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How you can use inverse condemnation

On Behalf of | Jul 30, 2021 | Real Estate Transactions |

When you own a property in Pennsylvania, you might think it’s yours until you sell it. However, the government can take part of it to use for a variety of purposes. While the government doesn’t need permission from the homeowner to do so, they do need to compensate the owner fairly. If the governmental entity does not fairly compensate the owner, the owner can bring an inverse condemnation legal action.

Seeking adequate condemnation

Eminent domain does give the governmental entity the legal right to possess your property for some types of developments or improvements, but the government must pay you the fair market value for the portion of your property that was taken. If the government doesn’t pay you an amount of money that you think is fair, you can sue them.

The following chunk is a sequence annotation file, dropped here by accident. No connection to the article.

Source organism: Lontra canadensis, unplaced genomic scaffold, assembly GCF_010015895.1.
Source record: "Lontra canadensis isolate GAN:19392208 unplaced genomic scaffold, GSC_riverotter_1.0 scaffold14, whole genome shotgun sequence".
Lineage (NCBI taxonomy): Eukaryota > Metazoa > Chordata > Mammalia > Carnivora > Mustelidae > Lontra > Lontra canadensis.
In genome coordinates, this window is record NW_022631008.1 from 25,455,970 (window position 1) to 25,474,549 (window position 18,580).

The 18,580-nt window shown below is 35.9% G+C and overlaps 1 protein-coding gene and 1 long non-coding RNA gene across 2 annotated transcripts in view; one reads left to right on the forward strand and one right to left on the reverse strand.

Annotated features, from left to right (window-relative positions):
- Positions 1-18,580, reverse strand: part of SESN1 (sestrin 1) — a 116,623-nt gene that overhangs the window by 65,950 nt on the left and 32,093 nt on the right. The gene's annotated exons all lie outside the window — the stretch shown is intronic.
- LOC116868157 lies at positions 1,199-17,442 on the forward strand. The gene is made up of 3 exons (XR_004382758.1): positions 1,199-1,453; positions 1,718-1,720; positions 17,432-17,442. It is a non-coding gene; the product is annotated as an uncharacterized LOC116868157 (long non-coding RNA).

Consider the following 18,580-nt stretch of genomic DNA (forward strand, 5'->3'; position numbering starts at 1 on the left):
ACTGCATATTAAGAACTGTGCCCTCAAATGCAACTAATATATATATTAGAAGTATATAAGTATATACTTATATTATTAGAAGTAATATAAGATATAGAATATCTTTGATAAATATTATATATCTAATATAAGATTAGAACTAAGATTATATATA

You can challenge the government on what you think is the fair market value of your property, but a court will decide whether the government owes you anything.

How inverse condemnation cases are handled

Most inverse condemnation cases are handled in the county or state where the plaintiff lives. If the plaintiff doesn’t get the resolution that they were hoping for, they can take it to the federal court.

If the government has taken part of your property and hasn’t compensated you properly, you may be able to get the money that you feel they owe you. You should seek legal help from someone that has experience dealing with inverse condemnation cases.